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ALBANY, N.Y. (AP) _ State and local police are increasing patrols and checkpoints statewide from April 10 to 15 to encourage drivers not to use their mobile phones. 

Authorities say "Operation Hang Up'' combines anti-texting and cell phone law enforcement with advertisements to let people know about the push and convince them to obey the law. 

The first offense is a minimum fine of $50. That can increase to $400 for the third offense. 


ALBANY, N.Y. (AP) _ The state Health Exchange says 1.26 million New Yorkers have completed applications for insurance while more than 908,000 have enrolled for specific coverage.

The Department of Health says enrollment for individual and family coverage since October includes nearly 422,000 New Yorkers in the 16 commercial and nonprofit insurers in the exchange and nearly 487,000 in government-funded Medicaid.

More than 70 percent were uninsured.

ALBANY, N.Y. (AP) _ New York's ethics board has notified four advocacy groups that it won't shield their financial backers from public disclosure, citing insufficient evidence that revealing their names is likely to result in threats or even harm to those supporters.

​The Joint Commission on Public Ethics in January rejected disclosure exemptions for Family Planning Advocates and New York Women's Equality Coalition, which back abortion rights.

ALBANY, N.Y. (AP) _ New York state is expanding a program that offers businesses tax credits in exchange for hiring at-risk youth.

Gov. Andrew Cuomo announced Monday that annual funding for the program has grown from $6 million to $10 million.

Participating businesses can earn a tax credit of up to $3,000 for hiring workers age 16 to 24 who are from New York City, Buffalo, Rochester, Syracuse, Albany or several other urban areas covered by the program.

More than 1,000 businesses participated in the initiative in 2012, hiring nearly 13,000 young employees.  

ALBANY, N.Y. (AP) _ New York will soon begin issuing red-and-white license plates to state and local emergency response vehicles.

Gov. Andrew Cuomo announced the new plates Thursday. They have a white background and a red banner and feature the letters "EM'' to designate the vehicle as being involved in emergency management.

The new plates are designed to make it easier to recognize emergency response vehicles during storms or other emergency situations.  

ALBANY, N.Y. (AP) _ A consumer watchdog group says New York's largest auto insurers are using education level and occupation to set rates, charging blue collar workers more for the same policy than college educated professionals.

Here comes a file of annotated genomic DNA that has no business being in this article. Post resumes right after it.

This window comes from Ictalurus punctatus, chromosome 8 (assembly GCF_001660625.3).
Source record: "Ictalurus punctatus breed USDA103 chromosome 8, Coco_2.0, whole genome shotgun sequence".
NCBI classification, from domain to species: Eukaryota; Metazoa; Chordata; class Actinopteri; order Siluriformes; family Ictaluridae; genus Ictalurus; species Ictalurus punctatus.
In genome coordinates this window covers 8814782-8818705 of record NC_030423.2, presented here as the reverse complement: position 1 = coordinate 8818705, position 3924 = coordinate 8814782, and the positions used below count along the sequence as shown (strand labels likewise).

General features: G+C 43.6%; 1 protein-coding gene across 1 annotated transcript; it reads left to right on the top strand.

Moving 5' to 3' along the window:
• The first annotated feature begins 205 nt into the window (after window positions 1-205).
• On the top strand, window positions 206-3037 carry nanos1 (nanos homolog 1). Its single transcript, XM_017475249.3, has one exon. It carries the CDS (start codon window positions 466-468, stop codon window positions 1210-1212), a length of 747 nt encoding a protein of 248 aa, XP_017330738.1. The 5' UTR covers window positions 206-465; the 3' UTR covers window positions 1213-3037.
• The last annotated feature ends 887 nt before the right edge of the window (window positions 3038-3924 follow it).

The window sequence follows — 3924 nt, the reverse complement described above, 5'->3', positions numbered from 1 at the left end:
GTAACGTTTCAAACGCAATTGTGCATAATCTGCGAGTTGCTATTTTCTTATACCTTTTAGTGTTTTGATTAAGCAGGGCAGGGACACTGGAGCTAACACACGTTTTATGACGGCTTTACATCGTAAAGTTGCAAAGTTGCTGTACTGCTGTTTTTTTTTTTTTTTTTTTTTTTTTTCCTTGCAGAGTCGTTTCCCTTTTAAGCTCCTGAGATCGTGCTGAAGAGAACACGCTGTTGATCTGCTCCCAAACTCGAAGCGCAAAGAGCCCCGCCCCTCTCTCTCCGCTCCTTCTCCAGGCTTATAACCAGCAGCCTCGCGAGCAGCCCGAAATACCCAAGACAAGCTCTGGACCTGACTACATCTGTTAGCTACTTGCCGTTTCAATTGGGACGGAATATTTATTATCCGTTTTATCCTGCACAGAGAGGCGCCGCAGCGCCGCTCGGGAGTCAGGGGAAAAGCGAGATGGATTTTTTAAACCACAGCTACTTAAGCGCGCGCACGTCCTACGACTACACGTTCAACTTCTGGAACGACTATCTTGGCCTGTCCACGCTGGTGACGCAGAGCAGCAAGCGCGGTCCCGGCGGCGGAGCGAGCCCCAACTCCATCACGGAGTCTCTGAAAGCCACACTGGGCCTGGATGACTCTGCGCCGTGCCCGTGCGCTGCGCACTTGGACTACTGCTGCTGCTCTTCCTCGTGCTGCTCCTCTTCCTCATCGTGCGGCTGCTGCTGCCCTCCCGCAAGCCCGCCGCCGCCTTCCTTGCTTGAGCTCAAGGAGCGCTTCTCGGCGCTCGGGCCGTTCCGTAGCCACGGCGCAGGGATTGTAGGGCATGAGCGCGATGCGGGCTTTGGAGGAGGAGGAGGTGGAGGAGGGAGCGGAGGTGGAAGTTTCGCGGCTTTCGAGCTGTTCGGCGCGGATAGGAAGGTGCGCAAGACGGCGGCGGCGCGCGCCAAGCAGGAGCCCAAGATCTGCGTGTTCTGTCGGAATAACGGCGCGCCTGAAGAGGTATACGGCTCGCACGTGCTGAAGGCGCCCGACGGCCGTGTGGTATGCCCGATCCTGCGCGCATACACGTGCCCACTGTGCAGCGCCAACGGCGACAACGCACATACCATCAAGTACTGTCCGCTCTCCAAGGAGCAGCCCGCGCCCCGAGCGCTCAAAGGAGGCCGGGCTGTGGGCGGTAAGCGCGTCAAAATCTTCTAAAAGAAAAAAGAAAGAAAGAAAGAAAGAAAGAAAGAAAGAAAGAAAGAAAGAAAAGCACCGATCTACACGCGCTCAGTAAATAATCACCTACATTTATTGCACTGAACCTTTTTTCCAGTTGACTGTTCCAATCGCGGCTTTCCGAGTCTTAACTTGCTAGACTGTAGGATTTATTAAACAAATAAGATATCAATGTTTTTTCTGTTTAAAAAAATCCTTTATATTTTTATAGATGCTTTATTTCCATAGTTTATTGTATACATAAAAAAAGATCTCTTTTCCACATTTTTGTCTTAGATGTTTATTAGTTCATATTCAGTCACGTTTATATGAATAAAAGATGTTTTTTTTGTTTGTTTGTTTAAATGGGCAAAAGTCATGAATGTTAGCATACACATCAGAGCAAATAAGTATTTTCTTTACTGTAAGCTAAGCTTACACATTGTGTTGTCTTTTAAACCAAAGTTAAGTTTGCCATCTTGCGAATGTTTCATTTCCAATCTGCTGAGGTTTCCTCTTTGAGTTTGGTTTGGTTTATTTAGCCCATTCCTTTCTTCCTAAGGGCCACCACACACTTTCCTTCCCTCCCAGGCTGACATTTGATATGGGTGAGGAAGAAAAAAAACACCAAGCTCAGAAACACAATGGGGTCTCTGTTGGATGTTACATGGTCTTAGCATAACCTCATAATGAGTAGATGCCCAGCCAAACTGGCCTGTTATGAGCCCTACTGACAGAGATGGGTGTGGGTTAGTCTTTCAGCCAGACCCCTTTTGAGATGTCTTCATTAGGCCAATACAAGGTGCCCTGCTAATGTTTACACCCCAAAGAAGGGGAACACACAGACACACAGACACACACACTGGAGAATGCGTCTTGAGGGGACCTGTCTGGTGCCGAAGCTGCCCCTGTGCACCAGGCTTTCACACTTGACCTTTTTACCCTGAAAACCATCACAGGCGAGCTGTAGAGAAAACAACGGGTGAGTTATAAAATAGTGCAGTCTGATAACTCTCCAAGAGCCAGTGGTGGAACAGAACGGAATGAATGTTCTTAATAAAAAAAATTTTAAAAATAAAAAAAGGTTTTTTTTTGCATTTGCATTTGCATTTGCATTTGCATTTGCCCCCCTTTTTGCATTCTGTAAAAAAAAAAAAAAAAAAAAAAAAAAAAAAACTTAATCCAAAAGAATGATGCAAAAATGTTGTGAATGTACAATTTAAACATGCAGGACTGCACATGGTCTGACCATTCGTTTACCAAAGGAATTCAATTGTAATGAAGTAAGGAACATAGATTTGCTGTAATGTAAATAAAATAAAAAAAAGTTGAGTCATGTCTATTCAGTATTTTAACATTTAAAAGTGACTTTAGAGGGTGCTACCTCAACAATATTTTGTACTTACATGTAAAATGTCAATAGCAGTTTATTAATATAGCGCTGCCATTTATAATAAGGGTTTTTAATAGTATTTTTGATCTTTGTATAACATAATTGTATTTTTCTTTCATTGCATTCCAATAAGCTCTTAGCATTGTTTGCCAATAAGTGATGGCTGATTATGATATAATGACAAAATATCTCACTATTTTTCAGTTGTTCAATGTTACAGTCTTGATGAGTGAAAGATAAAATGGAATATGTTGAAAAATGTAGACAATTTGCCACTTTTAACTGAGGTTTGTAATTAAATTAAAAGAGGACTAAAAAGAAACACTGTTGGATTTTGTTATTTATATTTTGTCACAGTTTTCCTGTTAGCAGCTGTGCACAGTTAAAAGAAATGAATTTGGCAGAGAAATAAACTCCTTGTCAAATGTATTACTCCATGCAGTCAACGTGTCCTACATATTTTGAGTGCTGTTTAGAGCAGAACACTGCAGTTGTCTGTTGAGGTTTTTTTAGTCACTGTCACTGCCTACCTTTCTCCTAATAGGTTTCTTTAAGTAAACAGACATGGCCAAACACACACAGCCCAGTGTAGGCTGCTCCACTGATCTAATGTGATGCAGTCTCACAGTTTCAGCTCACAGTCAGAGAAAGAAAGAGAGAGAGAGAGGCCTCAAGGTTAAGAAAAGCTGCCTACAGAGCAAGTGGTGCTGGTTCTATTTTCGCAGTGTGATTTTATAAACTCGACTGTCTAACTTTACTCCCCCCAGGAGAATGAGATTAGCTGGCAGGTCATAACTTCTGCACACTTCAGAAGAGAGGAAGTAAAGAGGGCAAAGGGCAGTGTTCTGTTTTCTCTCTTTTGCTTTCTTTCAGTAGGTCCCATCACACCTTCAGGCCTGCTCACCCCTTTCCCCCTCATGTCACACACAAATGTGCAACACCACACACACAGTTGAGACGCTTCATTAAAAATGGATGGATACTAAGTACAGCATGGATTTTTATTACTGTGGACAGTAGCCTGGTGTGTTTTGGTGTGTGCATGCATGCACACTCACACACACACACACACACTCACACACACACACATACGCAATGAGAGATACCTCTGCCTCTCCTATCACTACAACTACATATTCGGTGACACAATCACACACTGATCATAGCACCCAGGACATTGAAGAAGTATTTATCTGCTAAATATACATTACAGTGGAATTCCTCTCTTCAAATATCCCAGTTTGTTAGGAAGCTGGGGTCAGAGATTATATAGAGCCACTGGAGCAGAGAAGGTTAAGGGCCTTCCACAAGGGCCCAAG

Andy Morrison, a consumer advocate who worked on the report from the New York Public Interest Research Group, says the practice is unfair to minorities and low-income workers.


ALBANY, N.Y. (AP) _ New York has decided that starting next year, patients will be protected against surprise out-of-network medical bills that have pushed some toward personal bankruptcy.

The measure, signed into law this week, is scheduled to take effect next April 1.

Meanwhile, insurance officials will write regulations on coverage, disclosures to patients and establish an arbitration process intended to settle related billing disputes between doctors and insurers, leaving patients out of them.

ALBANY, N.Y. (AP) _ New York's ethics commission reports $210 million was spent on state and local lobbying last year. 

The Joint Commission on Public Ethics, in its 2013 annual report, says its enforcement cases resulted in more than $450,000 in penalties. 

The report shows a record $191 million was spent last year on compensation for in-house and retained lobbyists. 

Top spenders on lobbying included tobacco companies, teachers' unions and hospital groups. 

The commission publishes the 2013 data on its website. 

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BUFFALO, N.Y. (AP) _ New York education officials say they will not store student information with the data storage firm inBloom.

State Education Department spokesman Dennis Tomkins says Wednesday that the state has directed inBloom to delete data that's been stored so far.

The move follows this week's passage of the state budget, which includes a provision to end the state's relationship with inBloom.

A statement from inBloom Wednesday says the company respects the state's decision but still believes its technology can improve learning.

Rochester Mayor Lovely Warren has named a new director for the city's office of public integrity.  He is Timothy Weir, who joins the city after a 26 year career with the FBI in which his duties included being a forensic accounting specialist dealing with white collar crimes. 

In his new job, Weir will be responsible for investigating reports of fraud, corruption, waste and abuse within city government. He will also direct internal audits and administrative investigations.